Matthew England looks traumatized. Shauna Murray is at a loss for words, and in Tim Flannery’s eyes there is pain. The black-and-white portraits of the renowned Australian climate researchers are disturbing. A compatriot, the photographer Nick Bowers, captured them. He laid it on thickly: dark background, sparse lighting, harsh contrasts. The facial expressions, however, are no effect of fancy camerawork. They mirror the feelings the subjects in the pictures had after talking to Bowers about their experiences with the public. Until recently Australia had a prime minister who aggressively doubted basic tenets of climate science and also media ruled by the Murdoch group and hampered by few inhibitions. „Scared Scientists” is what Bowers called his photographic essay. more


Sueddeutsche Zeitung, June 29, 2015

Architecture of power

Archeologists in Berlin are reconstructing the Forum Romanum as a digital 3D-model. They show how antique politicians converted the square to consolidate their positions. It changed from a market to the stage of tribunes and emporers

Picture: Digital Reconstruction of the Forum Romanum in 14 AD, looking toward Cesar’s temple, Copyright: DIGITALES FORUM ROMANUM / MUTH, MÜLLER, MARIASCHK; Link

„Does anyone know a good dream reader“, Cesar asks in his last facebook post. “My dear wife Calpurnia had nightmares of daggers all night long.” The date is the Ides of March of the year 710 of the Roman calendar. By today’s count it is March 15, 44 BC – Cesar’s date of death. The dictator is stabbed by a group of conspirators before the beginning of a senate session. Cleopatra tries to warn him, on facebook as well, asks him to beware of Brutus, but Cesar replies: “Never fear, he is almost like a son to me.” more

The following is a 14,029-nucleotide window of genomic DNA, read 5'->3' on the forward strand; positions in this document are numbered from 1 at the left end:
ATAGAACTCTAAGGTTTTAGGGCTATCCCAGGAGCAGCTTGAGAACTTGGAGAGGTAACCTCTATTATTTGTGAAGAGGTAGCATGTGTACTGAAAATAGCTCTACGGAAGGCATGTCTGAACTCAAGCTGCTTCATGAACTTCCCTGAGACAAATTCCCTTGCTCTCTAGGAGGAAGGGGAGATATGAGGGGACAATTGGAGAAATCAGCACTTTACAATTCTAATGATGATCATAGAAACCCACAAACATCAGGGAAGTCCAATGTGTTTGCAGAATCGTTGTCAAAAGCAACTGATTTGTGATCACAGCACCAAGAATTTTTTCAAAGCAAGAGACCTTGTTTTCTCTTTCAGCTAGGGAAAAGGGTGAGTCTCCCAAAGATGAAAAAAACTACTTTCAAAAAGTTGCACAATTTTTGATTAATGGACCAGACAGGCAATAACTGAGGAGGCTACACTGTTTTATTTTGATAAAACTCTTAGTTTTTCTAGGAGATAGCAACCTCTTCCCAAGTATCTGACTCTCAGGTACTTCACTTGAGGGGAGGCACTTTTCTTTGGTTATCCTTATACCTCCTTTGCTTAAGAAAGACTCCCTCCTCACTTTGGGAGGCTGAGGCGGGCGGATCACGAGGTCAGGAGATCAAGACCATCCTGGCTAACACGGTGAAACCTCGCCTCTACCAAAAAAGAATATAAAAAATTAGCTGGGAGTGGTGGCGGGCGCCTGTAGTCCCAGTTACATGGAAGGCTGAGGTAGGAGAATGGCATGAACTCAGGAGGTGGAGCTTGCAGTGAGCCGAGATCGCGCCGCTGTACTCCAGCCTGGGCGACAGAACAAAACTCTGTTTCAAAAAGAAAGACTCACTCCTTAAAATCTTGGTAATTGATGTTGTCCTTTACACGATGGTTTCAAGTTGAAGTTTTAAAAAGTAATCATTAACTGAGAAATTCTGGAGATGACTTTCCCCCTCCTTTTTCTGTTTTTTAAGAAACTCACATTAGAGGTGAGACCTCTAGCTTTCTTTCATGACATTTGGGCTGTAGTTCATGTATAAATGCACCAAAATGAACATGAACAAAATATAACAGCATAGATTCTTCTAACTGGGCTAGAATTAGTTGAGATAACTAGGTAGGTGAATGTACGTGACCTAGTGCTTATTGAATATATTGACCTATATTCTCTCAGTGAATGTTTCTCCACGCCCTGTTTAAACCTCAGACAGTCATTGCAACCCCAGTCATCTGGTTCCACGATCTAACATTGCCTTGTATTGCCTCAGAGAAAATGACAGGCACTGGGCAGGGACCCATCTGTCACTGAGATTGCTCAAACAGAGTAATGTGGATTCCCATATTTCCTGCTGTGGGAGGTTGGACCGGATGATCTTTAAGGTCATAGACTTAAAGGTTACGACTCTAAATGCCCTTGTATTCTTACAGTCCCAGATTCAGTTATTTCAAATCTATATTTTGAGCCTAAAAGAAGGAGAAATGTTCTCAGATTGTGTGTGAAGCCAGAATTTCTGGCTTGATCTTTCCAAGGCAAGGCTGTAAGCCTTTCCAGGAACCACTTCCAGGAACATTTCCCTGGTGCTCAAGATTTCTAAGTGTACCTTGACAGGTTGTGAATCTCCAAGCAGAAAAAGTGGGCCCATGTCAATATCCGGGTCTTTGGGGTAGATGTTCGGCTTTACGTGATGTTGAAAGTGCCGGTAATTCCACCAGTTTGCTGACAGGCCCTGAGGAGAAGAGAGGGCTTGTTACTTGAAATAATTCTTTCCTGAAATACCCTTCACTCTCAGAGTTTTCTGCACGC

Sueddeutsche Zeitung, 21 October 2014

An imprint on the planet

Human civilization has left any number of traces in nature. But are the changes dramatic enough to still be seen in the distant future? Geologists are discussing whether the “Anthropocene” has begun

The new era begins in the kitchen drawer. It’s the place where cling wrap and aluminum foil are stored in lots of households. Pieces torn from those rolls usually do their duty only for a short period of time, in the fridge or elsewhere, before being tossed to the bin, scrunched to a ball. It‘s hard to image in Germany with its passion for separating waste, recycling what’s possible and burning the rest, but the world over a lot of these materials end up in the environment – or the landfill, if things go well. more


Sueddeutsche Zeitung, November 22, 2014

Going to Mars

When mankind looks beyond its own planet its gaze usually falls on Mars. Exotic destinations like distant comets and other planets don’t interest space afficionados as much as the neighbor which is so similar to Earth in many ways. For 40 years mankind has been sending all kinds of probes to the Red Planet, dozens got stuck or lost. Many people would even take a one-way-trip there. What fuels this desire?

There is a curse on Mars. At least that’s what planet scientist first of Soviet, then of Russian origin must think. Nineteen times in five centuries they have tried to send space ships to Mars and only one of these missions can benevolently be called a success. It was named Mars 5, launched when there was still a super power called Soviet Union on July 25, 1973. On February 12 the following year the probe settled into an orbit around the Red Planet, just like it was planned, and started its programmed work. During the following two weeks it sent about 100 pictures before falling silent on February 28. A micrometeorite is thought to have hit it. more